Obama administration proposes $4bn boost for driverless cars
Google's driverless car parked at the company's headquarters in Mountain View California Getty

Who'll need a cord to recharge a Google driverless car of the future? No one because the company is experimenting with a wireless system to recharge the electric vehicles instead of using old-fashioned cords.

The tech giant is already testing wireless charging for the cars, according to filings with the US Federal Communications Commission, reports IEEE Spectrum.

The system transfers power from a transmitter embedded in the ground to a receiver on the underside of an electric vehicle using the principle of resonant magnetic induction to charge the car's on-board batteries — a bit like inductive charging for smartphones. But rather than resting directly on a charging pad like a phone, the car stops over a charger embedded in the pavement like a manhole cover. Once the car is securely parked over the charger, the power transfer begins.

Google is trying out systems created by two companies. Hevo Power, a New York–based start-up, received permission from the FCC to installed an experimental charger at Google's headquarters in Mountain View, California. Momentum Dynamics, located in the suburbs of Philadelphia, followed.

Nissan already demonstrated inductive charging of cars in November 2015.

Initially, a self-driving car would position itself briefly over a charging pad between rides. But ultimately, an infrastructure would be created that would allow a car to continually recharge its batteries as it travels along a road. This could allow carmakers to use smaller, cheaper, lighter batteries than those required for today's electric vehicles.

The charge-on-the-go concept is already being tested in the UK, notes Mashable. Highways England announced in 2015 that it was launching an 18-month scheme to test charging lanes after completing an early feasibility study. (Though the testing isn't on public roads.)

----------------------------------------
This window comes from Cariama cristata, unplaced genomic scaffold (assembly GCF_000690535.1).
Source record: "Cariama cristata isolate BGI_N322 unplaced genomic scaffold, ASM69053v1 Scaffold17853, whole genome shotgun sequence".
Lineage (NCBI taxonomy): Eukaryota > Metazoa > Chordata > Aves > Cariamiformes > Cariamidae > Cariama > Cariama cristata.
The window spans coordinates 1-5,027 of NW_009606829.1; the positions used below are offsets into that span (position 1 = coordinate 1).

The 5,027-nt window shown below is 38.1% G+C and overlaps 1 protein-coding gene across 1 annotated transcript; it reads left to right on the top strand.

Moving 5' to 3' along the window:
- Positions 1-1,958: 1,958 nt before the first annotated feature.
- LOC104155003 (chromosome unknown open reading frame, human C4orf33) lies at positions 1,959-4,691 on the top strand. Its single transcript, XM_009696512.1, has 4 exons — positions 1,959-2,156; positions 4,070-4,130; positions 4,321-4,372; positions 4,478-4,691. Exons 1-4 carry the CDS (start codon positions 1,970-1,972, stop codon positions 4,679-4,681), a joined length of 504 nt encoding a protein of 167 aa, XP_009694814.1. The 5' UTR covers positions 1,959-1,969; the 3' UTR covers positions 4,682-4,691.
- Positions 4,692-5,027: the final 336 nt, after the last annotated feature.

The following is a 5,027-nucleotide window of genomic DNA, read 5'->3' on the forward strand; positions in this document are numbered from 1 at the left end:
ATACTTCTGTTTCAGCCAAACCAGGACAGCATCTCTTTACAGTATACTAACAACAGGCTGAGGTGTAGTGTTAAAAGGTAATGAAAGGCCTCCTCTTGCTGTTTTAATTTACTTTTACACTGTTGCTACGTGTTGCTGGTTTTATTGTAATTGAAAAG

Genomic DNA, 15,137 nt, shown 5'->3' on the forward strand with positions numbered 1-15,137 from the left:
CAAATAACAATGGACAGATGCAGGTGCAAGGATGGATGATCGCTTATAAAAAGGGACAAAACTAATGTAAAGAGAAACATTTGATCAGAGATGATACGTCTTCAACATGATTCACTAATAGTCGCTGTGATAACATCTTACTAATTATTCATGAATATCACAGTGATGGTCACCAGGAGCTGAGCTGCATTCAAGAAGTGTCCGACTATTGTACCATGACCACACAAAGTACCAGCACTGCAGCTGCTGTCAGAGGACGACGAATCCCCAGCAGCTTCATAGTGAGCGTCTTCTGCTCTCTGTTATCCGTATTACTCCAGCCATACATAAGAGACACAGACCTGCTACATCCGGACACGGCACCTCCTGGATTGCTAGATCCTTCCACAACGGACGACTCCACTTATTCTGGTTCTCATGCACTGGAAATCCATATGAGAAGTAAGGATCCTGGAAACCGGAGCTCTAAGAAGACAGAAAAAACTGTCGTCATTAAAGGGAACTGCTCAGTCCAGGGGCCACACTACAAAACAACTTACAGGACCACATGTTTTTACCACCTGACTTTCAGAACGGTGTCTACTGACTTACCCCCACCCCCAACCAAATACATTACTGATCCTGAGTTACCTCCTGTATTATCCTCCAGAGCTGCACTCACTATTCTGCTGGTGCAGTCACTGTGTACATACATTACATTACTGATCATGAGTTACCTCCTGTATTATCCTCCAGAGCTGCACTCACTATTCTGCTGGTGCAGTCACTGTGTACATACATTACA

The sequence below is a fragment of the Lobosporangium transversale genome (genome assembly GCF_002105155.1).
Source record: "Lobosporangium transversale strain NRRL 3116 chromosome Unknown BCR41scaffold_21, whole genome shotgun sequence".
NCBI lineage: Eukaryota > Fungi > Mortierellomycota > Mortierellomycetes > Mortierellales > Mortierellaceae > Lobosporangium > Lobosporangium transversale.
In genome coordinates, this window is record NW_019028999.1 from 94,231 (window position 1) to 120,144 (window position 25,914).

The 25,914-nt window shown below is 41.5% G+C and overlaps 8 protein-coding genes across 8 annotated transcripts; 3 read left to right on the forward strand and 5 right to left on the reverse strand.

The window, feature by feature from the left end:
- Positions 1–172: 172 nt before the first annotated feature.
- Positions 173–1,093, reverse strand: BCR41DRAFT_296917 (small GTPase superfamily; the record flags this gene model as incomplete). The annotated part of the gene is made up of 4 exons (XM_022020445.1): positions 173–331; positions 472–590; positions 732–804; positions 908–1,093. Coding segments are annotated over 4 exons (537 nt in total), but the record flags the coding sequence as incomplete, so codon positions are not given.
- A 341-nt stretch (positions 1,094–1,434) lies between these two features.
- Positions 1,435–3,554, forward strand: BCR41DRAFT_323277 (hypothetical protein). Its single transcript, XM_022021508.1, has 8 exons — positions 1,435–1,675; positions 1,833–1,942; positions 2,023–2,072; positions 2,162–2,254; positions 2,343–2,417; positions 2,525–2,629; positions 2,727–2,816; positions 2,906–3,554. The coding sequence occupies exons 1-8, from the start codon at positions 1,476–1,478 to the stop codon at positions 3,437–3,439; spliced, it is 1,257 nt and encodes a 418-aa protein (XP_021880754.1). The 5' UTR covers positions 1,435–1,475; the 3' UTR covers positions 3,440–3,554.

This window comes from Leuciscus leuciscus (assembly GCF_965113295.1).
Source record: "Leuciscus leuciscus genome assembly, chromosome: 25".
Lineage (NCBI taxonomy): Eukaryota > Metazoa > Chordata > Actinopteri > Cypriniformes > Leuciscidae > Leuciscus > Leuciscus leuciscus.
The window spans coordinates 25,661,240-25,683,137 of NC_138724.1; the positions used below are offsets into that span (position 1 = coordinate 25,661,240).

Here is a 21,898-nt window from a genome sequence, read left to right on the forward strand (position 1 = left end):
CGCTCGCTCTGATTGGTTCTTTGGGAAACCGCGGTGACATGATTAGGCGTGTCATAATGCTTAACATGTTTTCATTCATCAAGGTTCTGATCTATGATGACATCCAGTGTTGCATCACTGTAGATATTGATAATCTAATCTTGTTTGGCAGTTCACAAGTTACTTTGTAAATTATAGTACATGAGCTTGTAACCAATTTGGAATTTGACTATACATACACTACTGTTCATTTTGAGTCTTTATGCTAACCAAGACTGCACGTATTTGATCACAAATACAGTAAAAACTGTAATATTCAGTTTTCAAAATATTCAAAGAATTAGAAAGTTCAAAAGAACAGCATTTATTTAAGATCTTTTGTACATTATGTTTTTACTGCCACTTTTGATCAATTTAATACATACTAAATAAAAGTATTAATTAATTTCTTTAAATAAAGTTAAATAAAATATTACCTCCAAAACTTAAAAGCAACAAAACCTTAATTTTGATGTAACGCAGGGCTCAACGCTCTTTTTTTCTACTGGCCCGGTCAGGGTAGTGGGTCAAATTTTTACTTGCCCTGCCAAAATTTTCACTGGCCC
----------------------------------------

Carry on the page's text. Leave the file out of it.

In the experiment, vehicles were outfitted with wireless technology and special equipment was installed beneath roads to replicate motorway conditions. Electric cables buried under the surface generate electromagnetic fields to be picked up by a coil inside a traveling car and converted into electricity.

The tech news makes even more concrete the concept of an driverless car, which seemed only recently like a sci-fi dream. Even the US government is falling for the idea. In a major boost to the
continued development of the car, safety regulators have said the artificial intelligence system piloting a self-driving Google car can now be considered a driver under federal law.

The National Highway Traffic Safety Administration told the company in a letter that it "will interpret 'driver' in the context of Google's described motor vehicle design as referring to the (self-driving system), and not to any of the vehicle occupants."

The letter added: "We agree with Google that its (self-driving car) will not have a 'driver' in the traditional sense that vehicles have had drivers during the last more than one hundred years."

The decision is critical because it begins to pave the way for such things as car insurance and compliance with various state regulations.